I have to admit this wasn’t really my kind of play. I can absolutely see why others enjoy it, not least because the role is an absolute feat for any actress – I was exhausted just watching and couldn’t believe Stevenson could do this for 7 shows per week! Also the language itself follows an unusual rhythm, not unlike Molly Blooms soliloquy in Ulysees, and it’s always interesting to see how a director/actress tackles such dense monologue whilst also exploring how to interpret the physically demanding stage directions.
I went into the play having never studied it. All I knew was that the lead character is buried up to the waist (and later) neck and that there was a (often silent) off stage male character. I did know this was predominantly a monologue so I wasn’t expecting too much action on stage, in fact I was probably most excited to see how they were going to realistically bury someone up to the neck in a pile of rubble!
Watching it I understood how when this play was first performed (1963) it must have felt quit revolutionary in the way it explored relationships between women and men, how marriage can gradually suffocate us, and the affect that ageing has on a woman amongst other things. I do believe these themes are still very important and relevant, however the way in which they are presented in this play feels very dated. That is not to say if something that is ‘dated’ it cannot not still be enjoyable and inform us about a time that is different to ours, but for me, in this particular case I was wishing for something to happen that would ‘surprise’ me, or that would at least make make me feel anything but slight boredom. I’m aware that many won’t feel the same but this is just personal opinion! I came out of it feeling quite drained, and not in an good way – rather after the first fifteen minutes I realised this wasn’t for me but felt obliged to see it through to the end before passing proper judgement.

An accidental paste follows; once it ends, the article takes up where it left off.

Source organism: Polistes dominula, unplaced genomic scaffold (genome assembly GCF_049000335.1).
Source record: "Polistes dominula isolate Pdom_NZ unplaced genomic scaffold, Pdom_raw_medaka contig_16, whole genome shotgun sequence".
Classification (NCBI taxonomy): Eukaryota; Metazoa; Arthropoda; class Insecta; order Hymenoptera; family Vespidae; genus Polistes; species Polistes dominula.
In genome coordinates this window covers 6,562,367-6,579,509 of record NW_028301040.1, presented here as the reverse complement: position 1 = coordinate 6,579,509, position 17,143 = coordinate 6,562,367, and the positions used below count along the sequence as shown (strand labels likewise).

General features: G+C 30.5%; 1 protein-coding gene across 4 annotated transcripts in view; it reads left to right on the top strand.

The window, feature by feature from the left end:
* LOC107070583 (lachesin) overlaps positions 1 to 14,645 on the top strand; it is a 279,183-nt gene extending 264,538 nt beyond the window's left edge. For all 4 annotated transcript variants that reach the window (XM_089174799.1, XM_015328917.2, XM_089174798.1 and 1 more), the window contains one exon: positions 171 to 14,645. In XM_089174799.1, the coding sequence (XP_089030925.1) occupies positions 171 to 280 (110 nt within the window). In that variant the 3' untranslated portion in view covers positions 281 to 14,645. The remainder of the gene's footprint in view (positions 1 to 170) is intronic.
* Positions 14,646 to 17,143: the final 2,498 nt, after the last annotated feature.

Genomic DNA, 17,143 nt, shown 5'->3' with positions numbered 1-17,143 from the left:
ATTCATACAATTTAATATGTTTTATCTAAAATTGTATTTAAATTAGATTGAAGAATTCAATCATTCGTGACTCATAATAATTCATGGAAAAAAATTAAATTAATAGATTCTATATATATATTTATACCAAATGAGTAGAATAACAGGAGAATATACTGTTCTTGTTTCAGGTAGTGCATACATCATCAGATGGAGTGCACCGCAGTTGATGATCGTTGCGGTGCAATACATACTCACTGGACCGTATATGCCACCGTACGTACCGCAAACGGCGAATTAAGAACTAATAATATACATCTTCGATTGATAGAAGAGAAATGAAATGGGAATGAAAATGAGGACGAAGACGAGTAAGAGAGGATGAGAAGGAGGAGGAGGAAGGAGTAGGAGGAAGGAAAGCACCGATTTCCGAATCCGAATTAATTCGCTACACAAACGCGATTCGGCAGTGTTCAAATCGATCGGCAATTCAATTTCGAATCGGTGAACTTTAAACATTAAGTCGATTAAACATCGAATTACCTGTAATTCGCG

I wondered if there would be any way one could stage this play in order to make it more relevant? I don’t mean adding in a gimmick or changing the language, but is there a way that a play about a woman’s struggle within her marriage and her struggle to find a sense of self in a world where she seemingly doesn’t matter could be transferred to a modern day setting? A setting that might offer the audience a few more surprises perhaps? It’s something to think about…!
What can we learn from the past? Based on the video below I’d like to think we can learn how to put on a pretty darn epic site specific 24 hour play that hasn’t even been rehearsed! For all the techies out there, please try and see past the somewhat grainy footage and feast your eyes on the absolutely fantastic “The Warp”, a 24 hour production staged by director Ken Campbell in 1979.